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Mythbusters: Taking on Residential Real Estate Investing Misconceptions

By: Tim Leber, Relationship Manager

What does residential real estate investing bring to mind for most investors? Perhaps you might think of the pains of rehabbing properties on the fix and flip side; or perhaps it brings to mind a potential management nightmare with tedious tenant management and maintenance expenditures.

Coming from the commercial side of the business, I have always been intrigued by working on large balance financing opportunities, but for the everyday private investor, it is difficult to build up enough capital to begin investing in a single large project. Even for high net worth individuals, starting small and building your portfolio one small property at a time becomes the most effective way to mitigate risk exposure in a volatile market.

Myth #1: Only Invest in Your Local Market

Several things can be challenging when starting the purchase of investment properties, and sometimes getting out of your comfort zone can end up bringing the highest yields on your investment properties. Many investors look only within a 45-minute to an hour drive radius of where they live and work. This is a good strategy if you happen to live in a market with high rents, low property values, and strong rental demographics, but how many of you reading this article happen to live in a top 10 rental market? It might be time to branch out to locations where property values are low, but rents are high with demand increasing for rental units.

Myth #2: Tenants Won’t Pay High Rents

There are several things the last financial downturn taught us about consumer habits and purchasing power. First of all, several families hit by the latest recession got hurt on income and typically had their homes foreclosed on or were forced to find cheaper alternative places to live such as apartments or rentals. Even though credit scores have had a chance to recover, there is still a hesitance for families with high debt obligations to stretch and try to take on a mortgage, even if rates are in line with what they can afford. The shift in mindset, as millennials enter the home buying age and older workers have less job stability, is that people want to have all the pride in home ownership without the anchor that comes with a mortgage and property maintenance costs. The growing mindset comes from people needing to be more mobile with their jobs and changing housing needs geographically and size-wise.

Myth #3: There’s Too Much Maintenance

Are you trying to buy value-add properties? This isn’t an HGTV show, where everyone is looking to buy homes, put in $50k in rehab, and flip their homes. While following the fix-and-flip model is a great tool for providing an enviable return on equity if you leverage right, it requires a little more of a hands-on approach than your everyday passive investing. Rental investors are still finding great opportunity in buying undervalued homes at auction or REO sales, and aggregating large pools of lease-ready properties. As long as you are reserving and accounting for steady annual maintenance and capex costs (such as lease-up/marketing and turnover between tenancy), you can find steady cash flow as your property value and rental income grows. The single family rental market has become streamlined enough in today’s investing space that there are property management firms, such as Renters Warehouse, that cater exclusively towards operating these portfolios similar to a multifamily project. But, instead of managing multiple units in a single location, they manage single units in multiple locations.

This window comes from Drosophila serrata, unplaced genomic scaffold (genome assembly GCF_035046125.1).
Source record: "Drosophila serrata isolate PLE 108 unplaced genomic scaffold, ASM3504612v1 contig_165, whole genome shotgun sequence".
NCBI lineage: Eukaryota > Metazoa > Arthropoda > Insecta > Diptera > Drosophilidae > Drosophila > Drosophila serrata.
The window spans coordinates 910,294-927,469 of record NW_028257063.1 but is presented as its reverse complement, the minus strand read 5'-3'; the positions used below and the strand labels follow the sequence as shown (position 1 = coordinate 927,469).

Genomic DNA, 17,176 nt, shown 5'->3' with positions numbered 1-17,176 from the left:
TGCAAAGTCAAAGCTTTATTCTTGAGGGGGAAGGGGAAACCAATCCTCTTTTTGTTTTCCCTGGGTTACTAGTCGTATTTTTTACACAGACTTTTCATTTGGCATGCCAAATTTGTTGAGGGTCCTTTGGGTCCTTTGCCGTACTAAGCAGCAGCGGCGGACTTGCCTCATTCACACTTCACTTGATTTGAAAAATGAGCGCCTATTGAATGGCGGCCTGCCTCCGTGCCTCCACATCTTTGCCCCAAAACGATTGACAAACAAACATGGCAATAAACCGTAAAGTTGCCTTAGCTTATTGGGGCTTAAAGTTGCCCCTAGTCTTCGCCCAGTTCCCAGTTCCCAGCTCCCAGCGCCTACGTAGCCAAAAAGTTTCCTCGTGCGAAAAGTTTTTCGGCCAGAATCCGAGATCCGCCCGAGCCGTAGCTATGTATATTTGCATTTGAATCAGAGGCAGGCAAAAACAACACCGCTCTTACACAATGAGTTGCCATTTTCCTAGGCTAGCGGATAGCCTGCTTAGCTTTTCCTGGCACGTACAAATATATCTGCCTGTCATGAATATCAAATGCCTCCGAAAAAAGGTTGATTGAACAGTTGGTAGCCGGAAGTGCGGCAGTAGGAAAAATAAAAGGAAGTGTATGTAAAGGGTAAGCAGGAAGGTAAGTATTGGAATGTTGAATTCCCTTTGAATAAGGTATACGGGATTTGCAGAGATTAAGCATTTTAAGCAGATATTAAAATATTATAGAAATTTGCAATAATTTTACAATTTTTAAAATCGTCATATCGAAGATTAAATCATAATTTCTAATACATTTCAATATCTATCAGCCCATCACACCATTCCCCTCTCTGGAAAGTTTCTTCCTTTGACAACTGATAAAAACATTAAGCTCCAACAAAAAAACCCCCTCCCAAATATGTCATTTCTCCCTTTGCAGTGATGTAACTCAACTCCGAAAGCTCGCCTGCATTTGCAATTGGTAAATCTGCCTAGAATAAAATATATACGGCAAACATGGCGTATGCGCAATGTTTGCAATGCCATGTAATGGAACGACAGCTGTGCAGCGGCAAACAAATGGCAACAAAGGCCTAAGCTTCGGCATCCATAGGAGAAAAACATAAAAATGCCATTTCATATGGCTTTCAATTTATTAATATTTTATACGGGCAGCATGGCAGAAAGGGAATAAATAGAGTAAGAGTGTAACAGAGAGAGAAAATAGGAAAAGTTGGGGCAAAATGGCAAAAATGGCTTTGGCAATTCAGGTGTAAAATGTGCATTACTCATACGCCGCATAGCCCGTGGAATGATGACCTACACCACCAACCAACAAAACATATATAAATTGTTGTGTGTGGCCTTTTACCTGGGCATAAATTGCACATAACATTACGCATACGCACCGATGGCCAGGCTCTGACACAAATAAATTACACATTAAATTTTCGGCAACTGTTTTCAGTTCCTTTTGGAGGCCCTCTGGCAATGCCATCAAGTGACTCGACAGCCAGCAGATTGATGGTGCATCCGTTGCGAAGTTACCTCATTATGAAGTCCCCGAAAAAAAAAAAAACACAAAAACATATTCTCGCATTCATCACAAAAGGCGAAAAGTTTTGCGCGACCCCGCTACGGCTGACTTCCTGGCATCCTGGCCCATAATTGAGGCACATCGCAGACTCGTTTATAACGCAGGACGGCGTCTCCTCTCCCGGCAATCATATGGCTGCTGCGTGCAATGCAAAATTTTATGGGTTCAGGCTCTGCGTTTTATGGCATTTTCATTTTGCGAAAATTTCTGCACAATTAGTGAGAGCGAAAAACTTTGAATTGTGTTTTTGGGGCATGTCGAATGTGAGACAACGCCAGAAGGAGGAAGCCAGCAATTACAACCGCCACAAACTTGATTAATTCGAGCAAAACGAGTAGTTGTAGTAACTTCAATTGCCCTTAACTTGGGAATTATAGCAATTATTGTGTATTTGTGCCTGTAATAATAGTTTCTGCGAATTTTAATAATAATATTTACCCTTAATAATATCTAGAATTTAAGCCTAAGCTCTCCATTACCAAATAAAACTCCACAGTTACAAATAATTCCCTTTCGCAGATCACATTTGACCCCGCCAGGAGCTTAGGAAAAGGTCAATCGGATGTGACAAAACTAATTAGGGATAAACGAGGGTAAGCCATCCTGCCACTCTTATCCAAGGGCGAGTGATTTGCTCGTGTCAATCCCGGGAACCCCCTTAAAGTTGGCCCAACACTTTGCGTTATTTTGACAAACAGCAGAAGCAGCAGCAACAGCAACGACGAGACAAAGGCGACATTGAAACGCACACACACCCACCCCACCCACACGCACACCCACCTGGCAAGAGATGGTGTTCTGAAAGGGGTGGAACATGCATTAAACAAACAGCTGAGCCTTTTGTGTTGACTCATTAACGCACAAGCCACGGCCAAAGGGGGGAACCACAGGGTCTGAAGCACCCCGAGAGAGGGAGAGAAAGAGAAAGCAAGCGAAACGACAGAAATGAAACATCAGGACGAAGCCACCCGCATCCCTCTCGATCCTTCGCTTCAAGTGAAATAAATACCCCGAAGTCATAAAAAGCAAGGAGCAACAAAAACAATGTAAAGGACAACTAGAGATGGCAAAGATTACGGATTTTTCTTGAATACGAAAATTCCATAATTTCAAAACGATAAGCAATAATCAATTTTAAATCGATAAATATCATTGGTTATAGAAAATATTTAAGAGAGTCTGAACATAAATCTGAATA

Myth #4: It’s All About High Leverage

Some investors come to the table looking for 90% financing with the potential to have a lender fund 100% of the rehab throughout the process. They often forget to look at the details of obtaining such leverage. Better understanding leverage and the cost of capital is critical to growing your rental portfolio. It’s more about finding the RIGHT leverage for your budget and strategy, rather than the highest possible leverage. For example, there is a misconception that the rehab portion of the stabilization process needs to be 100% financeable. But when you start incorporating the multiple points and interests added to each construction draw, as well as the repeated site visits and inspection costs from a lender, your cost of capital can significantly exceed your expectations.

Borrowing in the residential income space can be a new experience for many investors, whether you are just starting in the space, or moving into the space chasing higher yields from the commercial or multifamily side. There are several questions that will arise in the process that are often misunderstood. Finding the right advisor who will guide you into the space will end up being the most important element.

Find out more about how to debunk some of your negative perceptions about the residential income space by reaching out to us at CoreVest.

CoreVest is a leading provider of financing solutions to residential real estate investors. We provide attractive long-term debt products for stabilized rental portfolios as well as credit lines for new acquisitions. For more information about how CoreVest can help grow your rental and rehab business, please call 844.223.2231 or email

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